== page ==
The Bone Garden by Tess Gerritsen

by HRevvdon@evpl on Sunday, April 19 2009, 1:53pm. Viewed 877 times.

The Bone Garden (2008) by Tess Gerritsen is an almost gothic novel of suspense, romance, medicine, poor Irish Immigrants, and Boston's wealthy.

Recently divorced Julia buys an old house just outside of Boston and begins restoration of the house and the garden.  While working in the garden she unearths the skeleton of a woman buried there nearly 200 years before.  In her quest to find out who the skeleton may belong to Julia contacts a relative of the old woman who had built and lived in the house before her.  Through letters written by Oliver Wendell Holmes they trace the story of Rose Connelly and Norris Marshall.  Though the letters are fiction, Holmes is not - he was a prominent surgeon in the mid-eighteen hundreds.  He revolutionized the medical field by convincing doctors that they must wash their hands, an uncommon practice at the times.  Holmes son was Oliver Wendell Holmes, Jr. the legendary Supreme Court Justice.

The book tells two tales, one in the present with Julia and one in the 1800's with Rose, Norris, Holmes and a cast of clandestine characters and rich society.  The latter is much more the dominant and more interesting.  Rose's sister dies in childbirth and immediately there are people trying to steal the baby from Rose.  Rose hides the baby and protects it.  Norris is a medical student, a poor farm boy that does not fit in with his rich society fellow students - and he has a bit of a chip on his shoulder because of it.  Rose and Norris fall in love as the story moves on.  Norris is soon believed to be the West End Reaper (very Jack-the-Ripper) and the people that are being killed are all linked to Rose and the baby.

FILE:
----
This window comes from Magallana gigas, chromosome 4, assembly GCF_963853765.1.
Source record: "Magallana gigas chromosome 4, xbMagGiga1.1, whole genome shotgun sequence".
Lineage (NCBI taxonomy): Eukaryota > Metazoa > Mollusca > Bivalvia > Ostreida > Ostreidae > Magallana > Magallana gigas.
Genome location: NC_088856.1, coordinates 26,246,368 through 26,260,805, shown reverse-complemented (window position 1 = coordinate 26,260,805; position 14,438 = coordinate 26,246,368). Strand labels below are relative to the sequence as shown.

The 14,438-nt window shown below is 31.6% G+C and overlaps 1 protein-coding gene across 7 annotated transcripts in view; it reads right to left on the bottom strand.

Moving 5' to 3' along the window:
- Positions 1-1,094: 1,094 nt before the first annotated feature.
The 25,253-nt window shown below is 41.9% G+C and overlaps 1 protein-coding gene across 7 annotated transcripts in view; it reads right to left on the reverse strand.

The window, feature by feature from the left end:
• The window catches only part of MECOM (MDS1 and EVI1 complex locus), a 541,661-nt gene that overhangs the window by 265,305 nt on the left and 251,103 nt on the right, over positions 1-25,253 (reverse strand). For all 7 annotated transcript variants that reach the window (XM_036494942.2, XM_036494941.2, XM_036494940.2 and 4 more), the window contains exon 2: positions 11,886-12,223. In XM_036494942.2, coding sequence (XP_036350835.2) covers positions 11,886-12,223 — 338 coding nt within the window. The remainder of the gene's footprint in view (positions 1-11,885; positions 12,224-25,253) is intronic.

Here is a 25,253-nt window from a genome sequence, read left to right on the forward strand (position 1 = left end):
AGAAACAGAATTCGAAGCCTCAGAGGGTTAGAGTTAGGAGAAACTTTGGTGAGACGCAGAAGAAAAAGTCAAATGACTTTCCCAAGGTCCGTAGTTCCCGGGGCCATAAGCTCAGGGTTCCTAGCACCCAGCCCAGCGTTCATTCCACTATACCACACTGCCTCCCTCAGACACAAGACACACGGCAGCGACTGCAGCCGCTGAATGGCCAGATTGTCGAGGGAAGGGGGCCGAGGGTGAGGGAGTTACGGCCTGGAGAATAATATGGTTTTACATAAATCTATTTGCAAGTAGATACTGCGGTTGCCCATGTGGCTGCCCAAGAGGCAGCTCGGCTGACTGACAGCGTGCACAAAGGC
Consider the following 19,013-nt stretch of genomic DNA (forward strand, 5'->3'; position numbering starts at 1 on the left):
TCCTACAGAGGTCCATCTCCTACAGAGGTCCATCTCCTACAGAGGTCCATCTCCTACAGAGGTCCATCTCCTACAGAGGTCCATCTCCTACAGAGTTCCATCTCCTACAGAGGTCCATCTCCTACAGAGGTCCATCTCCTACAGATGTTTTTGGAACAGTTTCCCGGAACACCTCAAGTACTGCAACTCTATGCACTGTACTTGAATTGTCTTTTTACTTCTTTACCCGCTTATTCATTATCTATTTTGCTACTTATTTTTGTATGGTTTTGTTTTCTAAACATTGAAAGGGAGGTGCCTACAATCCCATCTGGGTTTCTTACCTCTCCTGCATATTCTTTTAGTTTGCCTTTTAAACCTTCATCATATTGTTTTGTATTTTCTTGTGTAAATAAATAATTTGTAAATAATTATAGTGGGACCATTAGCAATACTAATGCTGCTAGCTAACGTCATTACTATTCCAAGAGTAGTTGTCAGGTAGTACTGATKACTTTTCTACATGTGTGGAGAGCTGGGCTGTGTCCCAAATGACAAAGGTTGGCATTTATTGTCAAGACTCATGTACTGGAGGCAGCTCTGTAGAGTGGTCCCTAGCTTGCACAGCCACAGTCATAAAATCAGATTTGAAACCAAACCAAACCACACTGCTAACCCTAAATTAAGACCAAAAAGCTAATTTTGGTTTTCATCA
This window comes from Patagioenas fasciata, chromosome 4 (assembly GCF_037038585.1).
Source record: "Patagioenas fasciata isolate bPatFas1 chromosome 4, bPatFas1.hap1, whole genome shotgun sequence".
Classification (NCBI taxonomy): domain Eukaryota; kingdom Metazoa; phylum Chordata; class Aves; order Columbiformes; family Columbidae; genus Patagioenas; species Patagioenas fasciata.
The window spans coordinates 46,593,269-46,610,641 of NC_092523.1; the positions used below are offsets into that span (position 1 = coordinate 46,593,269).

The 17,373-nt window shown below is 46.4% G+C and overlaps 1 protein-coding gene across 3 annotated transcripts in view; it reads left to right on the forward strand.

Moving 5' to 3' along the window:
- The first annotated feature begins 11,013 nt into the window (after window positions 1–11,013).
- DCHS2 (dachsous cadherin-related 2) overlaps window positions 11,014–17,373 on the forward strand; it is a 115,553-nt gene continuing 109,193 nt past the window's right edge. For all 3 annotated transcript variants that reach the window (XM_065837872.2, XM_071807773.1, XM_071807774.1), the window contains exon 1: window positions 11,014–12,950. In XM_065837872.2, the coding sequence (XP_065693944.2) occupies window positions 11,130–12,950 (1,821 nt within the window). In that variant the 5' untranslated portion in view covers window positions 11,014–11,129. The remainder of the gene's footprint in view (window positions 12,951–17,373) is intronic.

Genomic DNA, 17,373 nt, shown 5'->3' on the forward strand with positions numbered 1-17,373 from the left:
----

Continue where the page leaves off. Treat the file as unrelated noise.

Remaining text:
The medical/surgery scenes are fascinating, the descriptions of 1830's Boston are good, and the story is entertaining.  However, there is much too much going on in this novel and the loose ends are not very believably tied together in the end. The present time story was not developed fully and I think would have been better with more introduction of the text of the letters.  The historical story line was much better but the ending was disappointing.

Yes, you do find out who the skeleton is, but not until the very end when you have pretty much forgotten there was a skeleton in the first place.  Regretfully, the knowledge of who the skeleton is was predictable and added very little to the story.

Comments (2)

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smd1 wrote
on Sunday, June 14 2009, 5:01pm

Tess Gerritsen is an excellent writer keeping the reading waiting for the next chapter.  A very interesting story that switches back and forth from 200 years ago to today.  Didn't want to stop reading until the end.

smd1 wrote
on Sunday, June 14 2009, 5:03pm

Tess Gerritsen is an excellent writer keeping the reader waiting for the next chapter.  This book goes back and forth from 200 years ago to today.  Very interesting and intriguing.  I really enjoyed it.